I'm trying to find the OLS estimator $\hat{\beta}$ of the following model:

$$Y_t = \beta t^{(3/2)}+\epsilon_t~~~~~~~~, ~ \epsilon \sim NID(0, \sigma^2)$$

So I started in this way. Firts the sum of squares function is:

$$S(\hat{B}) = \sum_{t=1}^n (Y_t - \beta t^{(3/2)})^2 \\ = \sum_{t=1}^n (Y_t^2-2Y_t\beta t^{3/2}+\beta^2t^3)$$

Then I took the first derivative of it:

$$\dfrac{ \partial S(\hat{\beta})}{\partial \hat{\beta}}=-2\sum_{t=1}^n (Y_tt^{3/2}-\beta t^3)$$

Then I equal it to zero to find the condition of the first order:

$$-2\sum_{t=1}^n (Y_tt^{3/2}-\beta t^3) = 0$$

Reached this point I am not able to continue. Have I missing something?


1 Answer 1


When we speak of a linear model, what we are assuming is that it is linear in the parameters. This is the case for your model, and the usual OLS estimator is correct.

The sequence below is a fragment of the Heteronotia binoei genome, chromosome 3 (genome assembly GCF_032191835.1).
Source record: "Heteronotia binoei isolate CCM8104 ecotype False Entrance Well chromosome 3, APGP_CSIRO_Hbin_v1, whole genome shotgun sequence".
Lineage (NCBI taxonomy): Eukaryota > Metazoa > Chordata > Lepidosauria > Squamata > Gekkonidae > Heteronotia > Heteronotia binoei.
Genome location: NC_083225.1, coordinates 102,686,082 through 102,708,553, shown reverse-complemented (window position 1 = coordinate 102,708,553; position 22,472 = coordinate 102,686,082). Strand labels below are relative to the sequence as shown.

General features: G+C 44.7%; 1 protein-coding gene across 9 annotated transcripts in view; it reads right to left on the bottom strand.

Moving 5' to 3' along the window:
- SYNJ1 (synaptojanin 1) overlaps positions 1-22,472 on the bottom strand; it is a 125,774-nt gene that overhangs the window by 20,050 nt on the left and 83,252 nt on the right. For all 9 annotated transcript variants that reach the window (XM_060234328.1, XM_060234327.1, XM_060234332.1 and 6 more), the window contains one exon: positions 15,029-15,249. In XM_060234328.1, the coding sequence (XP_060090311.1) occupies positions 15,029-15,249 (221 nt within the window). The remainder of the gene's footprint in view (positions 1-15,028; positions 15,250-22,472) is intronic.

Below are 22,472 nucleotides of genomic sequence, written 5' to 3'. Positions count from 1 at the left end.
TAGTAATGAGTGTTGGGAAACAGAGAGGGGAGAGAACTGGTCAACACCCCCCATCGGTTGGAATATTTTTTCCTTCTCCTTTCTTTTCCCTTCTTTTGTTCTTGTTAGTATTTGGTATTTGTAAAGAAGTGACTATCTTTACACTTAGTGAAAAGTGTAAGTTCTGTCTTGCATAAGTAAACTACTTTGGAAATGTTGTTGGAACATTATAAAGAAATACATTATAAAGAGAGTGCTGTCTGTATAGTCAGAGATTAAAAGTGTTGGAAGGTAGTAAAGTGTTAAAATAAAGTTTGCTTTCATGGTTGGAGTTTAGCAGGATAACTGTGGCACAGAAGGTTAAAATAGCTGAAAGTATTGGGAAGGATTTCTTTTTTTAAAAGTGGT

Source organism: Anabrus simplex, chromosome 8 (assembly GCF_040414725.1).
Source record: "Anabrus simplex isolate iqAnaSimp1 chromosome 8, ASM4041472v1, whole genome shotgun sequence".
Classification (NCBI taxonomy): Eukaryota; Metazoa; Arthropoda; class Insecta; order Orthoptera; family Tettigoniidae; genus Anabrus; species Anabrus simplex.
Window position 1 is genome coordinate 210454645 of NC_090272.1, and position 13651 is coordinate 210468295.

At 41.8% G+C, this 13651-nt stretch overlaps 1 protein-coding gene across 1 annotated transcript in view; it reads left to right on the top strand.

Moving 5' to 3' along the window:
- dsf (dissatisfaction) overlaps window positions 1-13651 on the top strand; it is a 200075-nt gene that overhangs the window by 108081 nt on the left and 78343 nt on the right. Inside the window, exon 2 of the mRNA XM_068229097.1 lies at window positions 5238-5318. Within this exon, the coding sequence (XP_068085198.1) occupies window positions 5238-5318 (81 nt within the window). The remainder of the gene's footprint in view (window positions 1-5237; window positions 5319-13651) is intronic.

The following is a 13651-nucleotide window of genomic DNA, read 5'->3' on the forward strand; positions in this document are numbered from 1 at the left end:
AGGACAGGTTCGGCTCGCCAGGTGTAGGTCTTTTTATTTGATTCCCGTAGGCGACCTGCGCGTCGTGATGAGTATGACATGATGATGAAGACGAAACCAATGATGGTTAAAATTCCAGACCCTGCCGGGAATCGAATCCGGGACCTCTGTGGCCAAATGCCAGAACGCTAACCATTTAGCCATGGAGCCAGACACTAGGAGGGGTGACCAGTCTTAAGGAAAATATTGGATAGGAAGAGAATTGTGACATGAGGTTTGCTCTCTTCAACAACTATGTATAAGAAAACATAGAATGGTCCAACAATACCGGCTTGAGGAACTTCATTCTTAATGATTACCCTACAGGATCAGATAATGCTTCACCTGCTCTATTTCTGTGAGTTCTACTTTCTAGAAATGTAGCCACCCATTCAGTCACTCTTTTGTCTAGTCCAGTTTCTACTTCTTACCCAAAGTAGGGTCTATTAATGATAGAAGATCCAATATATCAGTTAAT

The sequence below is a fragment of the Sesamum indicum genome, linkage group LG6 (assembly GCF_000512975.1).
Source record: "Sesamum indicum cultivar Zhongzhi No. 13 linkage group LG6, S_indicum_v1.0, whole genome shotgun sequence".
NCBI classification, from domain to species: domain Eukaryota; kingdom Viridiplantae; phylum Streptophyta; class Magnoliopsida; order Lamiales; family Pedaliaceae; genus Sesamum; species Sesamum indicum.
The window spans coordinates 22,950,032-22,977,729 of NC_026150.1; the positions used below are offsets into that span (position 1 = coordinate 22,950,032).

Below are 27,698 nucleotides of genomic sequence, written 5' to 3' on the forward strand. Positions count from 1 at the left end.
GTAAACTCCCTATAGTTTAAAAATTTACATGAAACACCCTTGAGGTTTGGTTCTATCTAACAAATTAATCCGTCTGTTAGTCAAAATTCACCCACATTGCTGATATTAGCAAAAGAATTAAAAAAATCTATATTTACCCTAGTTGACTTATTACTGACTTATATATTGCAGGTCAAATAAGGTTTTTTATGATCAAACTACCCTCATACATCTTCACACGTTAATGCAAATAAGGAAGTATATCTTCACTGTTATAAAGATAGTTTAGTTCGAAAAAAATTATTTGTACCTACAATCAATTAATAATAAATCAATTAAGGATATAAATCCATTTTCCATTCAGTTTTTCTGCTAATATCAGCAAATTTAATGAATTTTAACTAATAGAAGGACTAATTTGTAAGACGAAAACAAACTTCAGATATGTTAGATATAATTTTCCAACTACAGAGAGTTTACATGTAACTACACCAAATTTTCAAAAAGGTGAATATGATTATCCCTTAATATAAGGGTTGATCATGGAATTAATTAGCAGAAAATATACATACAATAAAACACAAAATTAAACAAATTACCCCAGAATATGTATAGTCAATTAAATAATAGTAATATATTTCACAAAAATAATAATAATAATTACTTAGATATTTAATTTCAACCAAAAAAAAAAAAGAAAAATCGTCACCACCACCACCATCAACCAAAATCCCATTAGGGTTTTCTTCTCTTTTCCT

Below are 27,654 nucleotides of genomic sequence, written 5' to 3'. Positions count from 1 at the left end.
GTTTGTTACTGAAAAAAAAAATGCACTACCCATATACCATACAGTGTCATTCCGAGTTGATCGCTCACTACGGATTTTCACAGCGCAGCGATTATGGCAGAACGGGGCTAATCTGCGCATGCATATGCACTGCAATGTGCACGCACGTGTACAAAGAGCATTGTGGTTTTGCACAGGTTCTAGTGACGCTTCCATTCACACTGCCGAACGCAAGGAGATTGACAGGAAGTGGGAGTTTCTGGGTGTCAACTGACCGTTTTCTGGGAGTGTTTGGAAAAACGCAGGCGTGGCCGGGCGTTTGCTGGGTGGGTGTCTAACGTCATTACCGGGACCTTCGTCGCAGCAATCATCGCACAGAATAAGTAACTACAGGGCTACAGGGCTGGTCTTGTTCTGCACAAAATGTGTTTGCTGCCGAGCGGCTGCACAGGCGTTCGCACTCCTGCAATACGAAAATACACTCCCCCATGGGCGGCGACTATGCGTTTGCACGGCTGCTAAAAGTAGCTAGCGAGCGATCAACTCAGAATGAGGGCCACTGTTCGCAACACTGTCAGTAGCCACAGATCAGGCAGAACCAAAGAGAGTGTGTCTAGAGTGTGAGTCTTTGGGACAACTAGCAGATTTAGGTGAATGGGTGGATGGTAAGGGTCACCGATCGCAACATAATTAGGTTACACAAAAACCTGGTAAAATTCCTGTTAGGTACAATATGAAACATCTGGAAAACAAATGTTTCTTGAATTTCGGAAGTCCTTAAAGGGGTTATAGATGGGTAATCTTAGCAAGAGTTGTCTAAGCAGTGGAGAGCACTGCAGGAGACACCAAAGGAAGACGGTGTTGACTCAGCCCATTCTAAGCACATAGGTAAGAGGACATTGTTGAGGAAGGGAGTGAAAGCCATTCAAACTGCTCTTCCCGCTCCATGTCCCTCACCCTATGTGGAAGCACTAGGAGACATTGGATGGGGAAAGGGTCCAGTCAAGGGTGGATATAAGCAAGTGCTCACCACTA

If you want to continue with your derivation, you can divide out by -2 and split the sum like this:

$$\sum_{t=1}^n Y_t t^{3/2} = \beta \sum_{t=1}^n t^3$$

Then divide to find that:

$$\hat{\beta} = \frac{\sum_{t=1}^n Y_t t^{3/2}}{\sum_{t=1}^n t^3}$$

If you define $X_t = t^{3/2}$, then this is just:

$$\hat{\beta} = \frac{\sum_{t=1}^n Y_t X_t}{\sum_{t=1}^n X_t^2}$$

This is the usual OLS solution when there is no intercept.

  • $\begingroup$ Many thanks... from this point how is it possible to derive the distribution of this estimator? In particular the expected value and the variance? $\endgroup$
    – Archimede
    Commented Feb 11, 2017 at 15:37
  • 1
    $\begingroup$ Yes, simply refer to the usual properties of the OLS estimator, and plug in $X_t = t^{3/2}$ as needed. $\endgroup$
    – Chris Haug
    Commented Feb 11, 2017 at 15:40
  • $\begingroup$ I need to see the passages, moreover I would like the solution without the trick of $X_t = t^{3/2}$. I'm going to open a new question answer there if you want. $\endgroup$
    – Archimede
    Commented Feb 11, 2017 at 15:44

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